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RULE §114.52Seminar in Classical Languages, Advanced (One-Half to One Credit), Adopted 2014

(a) General requirements. Students shall be awarded one-half to one credit for successful completion of this course. Products and presentations need not be produced entirely in the target language. A prerequisite to enroll into this course is a minimum proficiency level of Advanced Mid in reading and a minimum performance level of Novice High in listening, speaking, and writing on the American Council on the Teaching of Foreign Languages (ACTFL) scale. The student may take this course with different course content for a maximum of three credits. The course need not be conducted entirely in the target language. Fluency in the target language should reflect a minimum proficiency level of Novice High in the speaking, listening, and writing skills.

(b) Introduction.

  (1) The study of world languages is an essential part of education. In the 21st century language classroom, students gain an understanding of two basic aspects of human existence: the nature of communication and the complexity of culture. Students become aware of multiple perspectives and means of expression, which lead to an appreciation of difference and diversity. Further benefits of foreign language study include stronger cognitive development, increased creativity, and divergent thinking. Students who effectively communicate in more than one language, with an appropriate understanding of cultural context, are globally literate and possess the attributes of successful participants in the world community.

  (2) Communication is the overarching goal of world language instruction. Students may be provided ample opportunities to engage in conversations, to present information to an audience, or to interpret culturally authentic materials in or about the language of study. ACTFL identifies three modes of communication: interpersonal, interpretive, and presentational.

    (A) In the interpersonal mode of communication, students engage in direct oral or written communication with others. Examples of this "two-way" communication include but are not limited to conversing face to face, participating in digital discussions and messaging, and exchanging personal letters.

    (B) In the interpretive mode of communication, students demonstrate understanding of spoken and written communication within appropriate cultural contexts. Examples of this type of "one-way" reading or listening include but are not limited to comprehension of digital texts as well as print, audio, and audiovisual materials.

    (C) In the presentational mode of communication, students present orally or in writing information, concepts, and ideas to an audience of listeners or readers with whom there is no immediate interaction. Examples of this "one-to-many" mode of communication include but are not limited to presenting to a group; creating and posting digital content; or writing reports, compositions, or articles for a magazine or newspaper.

  (3) The use of age-level appropriate and culturally authentic resources is imperative to support the teaching of the essential knowledge and skills for languages other than English. The use of culturally authentic resources in classical language study enables students to make connections with other content areas, to compare the language and culture studied with their own, and to participate in local and global communities.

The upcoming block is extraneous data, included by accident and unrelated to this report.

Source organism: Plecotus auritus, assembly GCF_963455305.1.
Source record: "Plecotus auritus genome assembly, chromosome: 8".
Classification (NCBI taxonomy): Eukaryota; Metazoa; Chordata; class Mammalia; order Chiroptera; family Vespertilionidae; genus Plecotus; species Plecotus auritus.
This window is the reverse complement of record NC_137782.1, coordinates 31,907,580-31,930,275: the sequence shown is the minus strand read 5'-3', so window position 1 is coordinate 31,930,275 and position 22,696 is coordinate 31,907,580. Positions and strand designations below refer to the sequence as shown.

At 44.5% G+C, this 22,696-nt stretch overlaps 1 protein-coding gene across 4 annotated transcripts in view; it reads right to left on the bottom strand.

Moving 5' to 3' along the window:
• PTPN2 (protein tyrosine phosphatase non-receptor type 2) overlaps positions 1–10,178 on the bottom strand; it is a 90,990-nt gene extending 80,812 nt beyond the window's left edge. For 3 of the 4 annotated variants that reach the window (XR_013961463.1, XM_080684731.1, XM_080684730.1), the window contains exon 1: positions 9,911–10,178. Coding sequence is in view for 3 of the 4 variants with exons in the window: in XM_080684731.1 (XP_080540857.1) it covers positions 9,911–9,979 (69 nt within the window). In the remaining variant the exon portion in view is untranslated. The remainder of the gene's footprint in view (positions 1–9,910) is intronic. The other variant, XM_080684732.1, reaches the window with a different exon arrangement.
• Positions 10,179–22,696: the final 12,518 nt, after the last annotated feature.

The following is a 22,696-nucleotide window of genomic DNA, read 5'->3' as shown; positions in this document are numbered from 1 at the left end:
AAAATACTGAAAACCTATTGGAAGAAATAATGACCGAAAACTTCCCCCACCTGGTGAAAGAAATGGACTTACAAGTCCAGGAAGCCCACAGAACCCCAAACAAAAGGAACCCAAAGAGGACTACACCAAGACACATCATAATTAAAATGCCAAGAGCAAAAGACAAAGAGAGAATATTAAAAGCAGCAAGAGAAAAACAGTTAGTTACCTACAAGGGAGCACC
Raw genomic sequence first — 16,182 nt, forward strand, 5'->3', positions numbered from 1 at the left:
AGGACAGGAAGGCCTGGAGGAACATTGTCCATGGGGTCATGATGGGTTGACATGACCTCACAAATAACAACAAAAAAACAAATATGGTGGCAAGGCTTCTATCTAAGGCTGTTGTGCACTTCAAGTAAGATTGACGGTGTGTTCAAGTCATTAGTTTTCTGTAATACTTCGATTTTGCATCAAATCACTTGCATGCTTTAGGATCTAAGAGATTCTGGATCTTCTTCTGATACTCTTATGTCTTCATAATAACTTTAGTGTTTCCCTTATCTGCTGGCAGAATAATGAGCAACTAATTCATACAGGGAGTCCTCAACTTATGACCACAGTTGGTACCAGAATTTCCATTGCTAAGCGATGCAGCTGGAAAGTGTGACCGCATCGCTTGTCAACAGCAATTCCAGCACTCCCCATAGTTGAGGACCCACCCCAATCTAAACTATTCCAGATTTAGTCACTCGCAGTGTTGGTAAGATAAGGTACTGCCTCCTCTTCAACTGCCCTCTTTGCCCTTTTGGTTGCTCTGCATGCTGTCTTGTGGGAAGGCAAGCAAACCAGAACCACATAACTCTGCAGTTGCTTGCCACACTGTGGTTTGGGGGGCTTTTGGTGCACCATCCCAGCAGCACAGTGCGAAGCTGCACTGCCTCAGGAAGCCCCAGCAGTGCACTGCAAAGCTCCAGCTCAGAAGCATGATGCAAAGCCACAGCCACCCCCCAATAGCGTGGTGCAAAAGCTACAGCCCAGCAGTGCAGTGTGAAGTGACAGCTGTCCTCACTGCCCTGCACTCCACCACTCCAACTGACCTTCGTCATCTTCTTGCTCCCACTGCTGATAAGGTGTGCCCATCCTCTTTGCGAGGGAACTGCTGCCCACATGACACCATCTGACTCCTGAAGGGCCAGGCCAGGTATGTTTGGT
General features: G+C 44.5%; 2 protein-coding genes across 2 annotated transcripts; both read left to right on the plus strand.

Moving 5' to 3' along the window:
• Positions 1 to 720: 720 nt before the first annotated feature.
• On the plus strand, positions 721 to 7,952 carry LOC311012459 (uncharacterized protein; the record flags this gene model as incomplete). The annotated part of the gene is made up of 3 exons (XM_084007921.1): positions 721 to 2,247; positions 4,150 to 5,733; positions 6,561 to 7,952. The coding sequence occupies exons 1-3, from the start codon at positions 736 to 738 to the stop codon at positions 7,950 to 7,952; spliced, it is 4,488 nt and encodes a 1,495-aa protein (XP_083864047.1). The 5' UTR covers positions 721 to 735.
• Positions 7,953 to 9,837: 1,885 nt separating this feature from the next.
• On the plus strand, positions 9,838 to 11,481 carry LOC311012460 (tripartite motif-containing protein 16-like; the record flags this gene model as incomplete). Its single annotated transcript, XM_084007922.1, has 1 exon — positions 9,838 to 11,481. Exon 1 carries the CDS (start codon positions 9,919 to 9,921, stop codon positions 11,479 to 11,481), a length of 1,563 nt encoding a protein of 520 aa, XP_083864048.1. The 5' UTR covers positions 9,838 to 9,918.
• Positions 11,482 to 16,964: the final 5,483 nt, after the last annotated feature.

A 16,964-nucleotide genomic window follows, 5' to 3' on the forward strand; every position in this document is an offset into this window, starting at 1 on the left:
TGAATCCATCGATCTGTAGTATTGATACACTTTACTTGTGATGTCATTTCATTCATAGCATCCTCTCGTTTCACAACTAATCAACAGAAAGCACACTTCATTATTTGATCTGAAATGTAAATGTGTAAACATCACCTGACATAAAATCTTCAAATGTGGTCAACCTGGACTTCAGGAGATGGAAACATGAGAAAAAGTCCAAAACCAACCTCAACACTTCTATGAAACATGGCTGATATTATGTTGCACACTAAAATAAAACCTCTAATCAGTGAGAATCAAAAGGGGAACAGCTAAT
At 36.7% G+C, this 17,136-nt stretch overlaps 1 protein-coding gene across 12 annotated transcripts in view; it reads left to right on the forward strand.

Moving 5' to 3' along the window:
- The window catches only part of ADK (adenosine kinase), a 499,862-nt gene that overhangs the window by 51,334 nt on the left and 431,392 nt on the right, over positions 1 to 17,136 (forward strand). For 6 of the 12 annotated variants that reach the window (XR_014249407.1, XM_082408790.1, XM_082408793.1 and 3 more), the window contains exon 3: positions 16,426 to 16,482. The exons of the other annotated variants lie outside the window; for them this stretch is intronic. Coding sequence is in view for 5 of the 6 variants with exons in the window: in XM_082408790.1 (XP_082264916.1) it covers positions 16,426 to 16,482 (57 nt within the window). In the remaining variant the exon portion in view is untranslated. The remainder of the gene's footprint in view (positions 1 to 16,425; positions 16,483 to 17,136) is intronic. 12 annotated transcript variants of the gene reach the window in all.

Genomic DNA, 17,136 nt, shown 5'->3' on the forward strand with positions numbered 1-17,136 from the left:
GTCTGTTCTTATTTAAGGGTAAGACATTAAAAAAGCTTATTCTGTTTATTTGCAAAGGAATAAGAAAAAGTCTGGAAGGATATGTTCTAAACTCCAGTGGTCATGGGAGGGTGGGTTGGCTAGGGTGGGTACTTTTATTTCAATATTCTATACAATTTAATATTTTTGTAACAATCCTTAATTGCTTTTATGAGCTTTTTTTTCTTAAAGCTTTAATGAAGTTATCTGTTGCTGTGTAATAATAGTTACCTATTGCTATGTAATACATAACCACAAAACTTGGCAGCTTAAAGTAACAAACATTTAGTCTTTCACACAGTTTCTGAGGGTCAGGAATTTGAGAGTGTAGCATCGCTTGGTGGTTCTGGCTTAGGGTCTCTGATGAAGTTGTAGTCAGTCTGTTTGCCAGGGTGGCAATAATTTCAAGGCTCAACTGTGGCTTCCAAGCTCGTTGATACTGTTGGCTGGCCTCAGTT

(4) The student enrolled in a seminar course in a classical language will focus on a specialized area of study such as the work of a particular author, genre, or topic. The student will speak, write, read, or listen, as appropriate, in the target language for a variety of audiences and purposes. The student is expected to plan, draft, and complete written compositions as well as oral presentations on a regular basis and carefully examine his or her papers and presentations for clarity, engaging language, and the correct use of conventions and mechanics as applicable.

  (5) Statements containing the word "including" reference content that must be mastered, while those containing the phrase "such as" are intended as possible illustrative examples.

(c) Knowledge and skills.

  (1) The student inquires through assigned topics and research in or about the target language. The student is expected to:

    (A) generate relevant and researchable questions with instructor guidance and approval;

    (B) communicate with clarity in order to participate fully and effectively in conversations on a variety of topics from multiple perspectives in formal and informal settings;

    (C) comprehend language from within the cultural framework or genre, including the use of nuance and subtlety;

    (D) produce in-depth summaries, reports, or research papers on a variety of social, academic, or professional topics; and

    (E) pose relevant questions from the research findings or conclusions for further study.

  (2) The student applies critical-thinking skills to build a portfolio that organizes and uses information acquired from a variety of sources, including technology. The student is expected to:

    (A) collect a variety of visual images such as photographs of mosaics, frescoes, graffiti, coins, statues, architecture, reliefs, and other media;

    (B) compile written ideas and representations;

    (C) interpret information and draw conclusions from a wide range of sources;

    (D) identify bias in written, oral, or visual material;

    (E) use writing or speaking skills for reflection and exploration;

    (F) cite sources appropriately; and

    (G) present a portfolio.

Source Note: The provisions of this §114.52 adopted to be effective November 3, 2014, 39 TexReg 8574

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